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Title: Computing protein near-UV circular dichroism spectra
Author: Jasim, Sarah Badri
ISNI:       0000 0004 9355 1062
Awarding Body: University of Nottingham
Current Institution: University of Nottingham
Date of Award: 2020
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A fully quantitative theory connecting protein conformation and optical spectroscopy would facilitate deeper insights into biophysical and simulate studies of protein dynamics and folding. The regular, repeating, chiral nature of secondary structure elements leads to intense bands in the far-ultraviolet (UV). The near-UV bands are much weaker and have been challenging to compute theoretically. We report some advances in the accuracy of calculations in the near-UV by using the vibrational structure parameters in the circular dichroism (CD) spectra of proteins. The near-UV CD region is sensitive to electronic transitions in aromatic amino acids. This can be used to study local structural changes arising from processes such as a ligand binding to a protein. The improvements of the accuracy of the calculated spectra have been assessed over a set of eight proteins. The near-UV CD spectra have been calculated with the new parameters describing the aromatic side chain transitions. An improvement has been noticed for some calculated spectra. The contribution of individual chromophores to the CD spectra has been calculated. A detailed analysis has been presented for the tyrosine chromophores and the tryptophan chromophores, separately in different chapters. Further investigations have been conducted to study the interactions which are most important in determining the near-UV CD spectrum. An examination of the mechanisms has been made to understand the types of mechanisms which participate in generating the calculated spectra of the proteins in this thesis. The one-electron mechanism has the predominant role in generating the calculated spectra in the near-UV region. This mechanism appears mainly in all tyrosine and tryptophan chromophores. Some chromophores have shown coupling and mixing between their transitions through different mechanisms.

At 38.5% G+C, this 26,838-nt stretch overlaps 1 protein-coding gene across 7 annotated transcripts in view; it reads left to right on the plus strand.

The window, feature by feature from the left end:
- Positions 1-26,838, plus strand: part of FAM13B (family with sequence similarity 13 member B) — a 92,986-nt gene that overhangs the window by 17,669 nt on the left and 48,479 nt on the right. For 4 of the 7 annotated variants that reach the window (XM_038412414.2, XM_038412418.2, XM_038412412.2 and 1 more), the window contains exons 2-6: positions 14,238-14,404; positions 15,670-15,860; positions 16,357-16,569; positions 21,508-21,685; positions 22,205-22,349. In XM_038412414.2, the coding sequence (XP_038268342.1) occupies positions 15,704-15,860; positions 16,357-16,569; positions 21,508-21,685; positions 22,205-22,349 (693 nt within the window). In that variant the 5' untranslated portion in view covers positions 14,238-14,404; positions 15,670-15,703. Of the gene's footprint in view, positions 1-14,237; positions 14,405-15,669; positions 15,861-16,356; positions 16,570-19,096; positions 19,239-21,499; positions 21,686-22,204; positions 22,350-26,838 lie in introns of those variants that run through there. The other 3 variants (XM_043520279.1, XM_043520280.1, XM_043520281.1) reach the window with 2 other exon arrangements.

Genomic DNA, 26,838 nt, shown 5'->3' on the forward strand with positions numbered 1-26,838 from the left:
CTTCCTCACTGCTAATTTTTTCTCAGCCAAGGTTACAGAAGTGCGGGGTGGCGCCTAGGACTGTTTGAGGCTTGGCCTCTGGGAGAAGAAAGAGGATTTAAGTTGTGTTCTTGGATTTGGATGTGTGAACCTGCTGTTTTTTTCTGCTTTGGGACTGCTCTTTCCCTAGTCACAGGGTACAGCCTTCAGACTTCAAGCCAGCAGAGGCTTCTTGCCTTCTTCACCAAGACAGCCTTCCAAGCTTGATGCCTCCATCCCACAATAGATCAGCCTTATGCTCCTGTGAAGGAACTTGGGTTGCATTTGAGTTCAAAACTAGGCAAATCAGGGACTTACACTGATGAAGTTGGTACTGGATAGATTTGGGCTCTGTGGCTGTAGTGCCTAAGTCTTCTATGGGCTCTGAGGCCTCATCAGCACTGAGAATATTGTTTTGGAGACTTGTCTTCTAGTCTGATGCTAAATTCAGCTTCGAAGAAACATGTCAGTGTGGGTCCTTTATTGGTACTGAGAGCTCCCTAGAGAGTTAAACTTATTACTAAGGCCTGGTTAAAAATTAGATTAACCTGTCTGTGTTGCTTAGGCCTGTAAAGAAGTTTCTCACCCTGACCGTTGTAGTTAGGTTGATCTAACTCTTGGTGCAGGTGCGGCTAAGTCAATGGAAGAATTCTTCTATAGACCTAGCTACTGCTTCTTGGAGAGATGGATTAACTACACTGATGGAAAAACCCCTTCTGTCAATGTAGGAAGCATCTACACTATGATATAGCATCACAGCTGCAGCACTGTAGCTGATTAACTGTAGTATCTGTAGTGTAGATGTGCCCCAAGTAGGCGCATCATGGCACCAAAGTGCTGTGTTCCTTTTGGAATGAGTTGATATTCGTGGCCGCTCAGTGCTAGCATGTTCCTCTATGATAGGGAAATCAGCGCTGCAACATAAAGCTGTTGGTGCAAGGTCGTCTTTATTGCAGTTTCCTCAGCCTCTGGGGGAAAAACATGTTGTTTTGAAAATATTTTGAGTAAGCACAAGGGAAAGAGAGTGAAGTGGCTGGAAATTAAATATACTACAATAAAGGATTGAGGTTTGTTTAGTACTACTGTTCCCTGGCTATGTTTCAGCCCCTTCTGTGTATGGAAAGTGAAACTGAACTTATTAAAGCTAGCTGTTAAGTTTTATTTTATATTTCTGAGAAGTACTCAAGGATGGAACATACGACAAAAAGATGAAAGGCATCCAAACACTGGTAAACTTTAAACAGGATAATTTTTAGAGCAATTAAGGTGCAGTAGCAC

Supervisor: Not available Sponsor: Not available
Qualification Name: Thesis (Ph.D.) Qualification Level: Doctoral
EThOS ID:  DOI: Not available
Keywords: QD415 Biochemistry